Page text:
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How Baby Boomers Build Muscle

By: Brad Pilon

Last week, I had a couple of old friends drop in on me for dinner. As usual, it only took a little bit of time before the conversation turned to nutrition and working out.

One of my friends was in his late 50's. He has always been in great shape. He maintains a great workout program and always pays attention to what he eats. Yet, on this particular visit, he seemed a little discouraged with his progress.

After a little bit of prying I found out why. He had been out having dinner with several of his friends who were all medical doctors and they were "on him" about working out.

Turns out these three highly educated individuals were trying to convince my friend that it was physically impossible to put on muscle once you pass fifty years of age. They told him that it had something to do with his hormone levels and lack of testosterone.

No wonder he was discouraged!

Thankfully, in no way is any of this true. Here's a great example for you to consider.

In a research trial conducted on people who were over 50 years old and had chronic renal insufficiency (real bad kidneys) researchers explored the idea that resistance training could counteract the low protein diets that these people had to be on because of their medical condition.

On average these subject were eating under 0.3 grams of protein per pound of body weight. To put that into perspective, a 180 pound man would be eating about 50 grams of protein per day! For 12 weeks!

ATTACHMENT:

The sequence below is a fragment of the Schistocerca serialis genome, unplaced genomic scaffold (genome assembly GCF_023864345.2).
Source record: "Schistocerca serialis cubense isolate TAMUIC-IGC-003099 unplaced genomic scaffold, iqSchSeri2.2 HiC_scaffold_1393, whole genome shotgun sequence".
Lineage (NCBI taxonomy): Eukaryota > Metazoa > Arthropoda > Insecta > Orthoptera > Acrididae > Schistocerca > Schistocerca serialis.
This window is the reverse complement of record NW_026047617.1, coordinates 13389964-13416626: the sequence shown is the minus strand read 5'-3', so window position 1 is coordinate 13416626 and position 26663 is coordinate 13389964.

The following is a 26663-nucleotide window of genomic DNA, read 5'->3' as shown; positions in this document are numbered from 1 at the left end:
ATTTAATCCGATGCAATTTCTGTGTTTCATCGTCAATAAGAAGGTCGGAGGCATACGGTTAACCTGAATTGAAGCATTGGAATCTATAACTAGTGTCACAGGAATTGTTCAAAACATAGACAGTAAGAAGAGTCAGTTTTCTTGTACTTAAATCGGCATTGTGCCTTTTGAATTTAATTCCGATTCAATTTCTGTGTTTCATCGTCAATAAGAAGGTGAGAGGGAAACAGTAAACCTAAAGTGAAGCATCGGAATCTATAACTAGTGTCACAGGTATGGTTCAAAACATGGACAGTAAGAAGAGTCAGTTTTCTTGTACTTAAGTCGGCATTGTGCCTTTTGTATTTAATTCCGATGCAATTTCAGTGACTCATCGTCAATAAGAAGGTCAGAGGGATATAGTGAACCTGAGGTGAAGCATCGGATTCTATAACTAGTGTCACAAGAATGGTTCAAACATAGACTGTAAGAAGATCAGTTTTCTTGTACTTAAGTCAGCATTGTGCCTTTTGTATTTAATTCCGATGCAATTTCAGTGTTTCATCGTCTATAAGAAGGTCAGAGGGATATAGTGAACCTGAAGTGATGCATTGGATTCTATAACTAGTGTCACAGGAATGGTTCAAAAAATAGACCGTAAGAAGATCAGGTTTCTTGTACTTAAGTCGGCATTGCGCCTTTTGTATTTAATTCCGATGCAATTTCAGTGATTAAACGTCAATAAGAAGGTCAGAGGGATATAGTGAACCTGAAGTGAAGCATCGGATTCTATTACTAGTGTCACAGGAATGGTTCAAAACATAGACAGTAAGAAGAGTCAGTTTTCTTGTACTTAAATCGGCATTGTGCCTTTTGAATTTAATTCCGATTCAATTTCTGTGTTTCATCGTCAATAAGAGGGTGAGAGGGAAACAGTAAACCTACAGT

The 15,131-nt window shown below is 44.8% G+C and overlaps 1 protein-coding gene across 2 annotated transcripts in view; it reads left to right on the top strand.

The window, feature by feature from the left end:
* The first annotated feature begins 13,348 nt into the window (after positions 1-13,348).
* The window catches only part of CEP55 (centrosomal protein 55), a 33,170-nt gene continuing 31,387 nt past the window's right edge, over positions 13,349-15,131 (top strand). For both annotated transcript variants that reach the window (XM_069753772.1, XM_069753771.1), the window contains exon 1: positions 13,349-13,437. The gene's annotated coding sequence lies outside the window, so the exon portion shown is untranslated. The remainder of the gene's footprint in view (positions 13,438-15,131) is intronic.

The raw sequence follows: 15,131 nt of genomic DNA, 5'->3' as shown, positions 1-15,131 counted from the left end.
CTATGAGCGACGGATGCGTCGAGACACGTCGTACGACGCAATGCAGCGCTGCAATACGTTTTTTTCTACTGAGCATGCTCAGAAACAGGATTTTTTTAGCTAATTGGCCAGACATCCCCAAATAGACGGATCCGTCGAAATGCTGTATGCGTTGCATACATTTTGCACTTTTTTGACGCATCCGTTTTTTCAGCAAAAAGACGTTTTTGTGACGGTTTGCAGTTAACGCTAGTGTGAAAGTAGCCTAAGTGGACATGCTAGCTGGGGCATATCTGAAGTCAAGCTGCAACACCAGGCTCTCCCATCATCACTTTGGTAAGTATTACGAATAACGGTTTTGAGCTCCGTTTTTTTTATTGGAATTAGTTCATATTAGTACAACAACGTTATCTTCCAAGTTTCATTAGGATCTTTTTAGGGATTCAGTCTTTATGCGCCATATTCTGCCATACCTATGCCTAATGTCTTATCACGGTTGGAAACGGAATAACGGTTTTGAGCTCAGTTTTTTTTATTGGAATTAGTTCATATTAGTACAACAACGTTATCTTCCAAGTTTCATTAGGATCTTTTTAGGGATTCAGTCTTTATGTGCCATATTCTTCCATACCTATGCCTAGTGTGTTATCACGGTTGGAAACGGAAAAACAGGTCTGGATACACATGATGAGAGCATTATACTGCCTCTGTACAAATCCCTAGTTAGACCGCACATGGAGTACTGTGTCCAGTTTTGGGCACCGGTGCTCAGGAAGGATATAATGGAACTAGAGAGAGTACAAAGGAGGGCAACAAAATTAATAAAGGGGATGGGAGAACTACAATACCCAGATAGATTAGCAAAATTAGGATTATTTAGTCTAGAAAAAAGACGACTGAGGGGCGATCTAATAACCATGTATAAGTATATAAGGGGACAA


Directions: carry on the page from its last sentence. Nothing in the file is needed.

So what the researchers were thinking was 'since these people were on such low protein diets, for extended periods of time, muscle loss is definitely a risk. However, maybe if we made them weight train, we could prevent this from happening'.

Sounds like a good idea to me.

At the end of the study, the subject working out 3 times per week maintained there body weight, while the group that was not lifting weights lost about 7 pounds.

The group lifting weights also saw increases in muscle strength and muscle size. While the group not weight training lost some muscle and a little bit of strength.

This study is a great example of people over 50 actually gaining muscle size as a result of resistance training. And, they didnt even have to follow some crazy high protein diet to do it!

This research shows that you can be over 50 and still build a significant amount of muscle with relatively low protein intakes (the amount you get from your food in the average north american diet) as long as you are lifting weights.

When it comes to muscle - Use it or lose it. That's the bottom line. There is no truth to the saying that you can't build muscle over a certain age. People in their 70's can build muscle with weight training.

Brad Pilon is a strength training and nutrition professional and author of Eat Stop Eat. You can learn about his new book "Eat Stop Eat" that is quickly changing the way people think about dieting, by visiting http://www.eatstopeat.com Brad Pilon is an expert contributor at eFit-Today http://www.efit-today.com/public/department59.cfm

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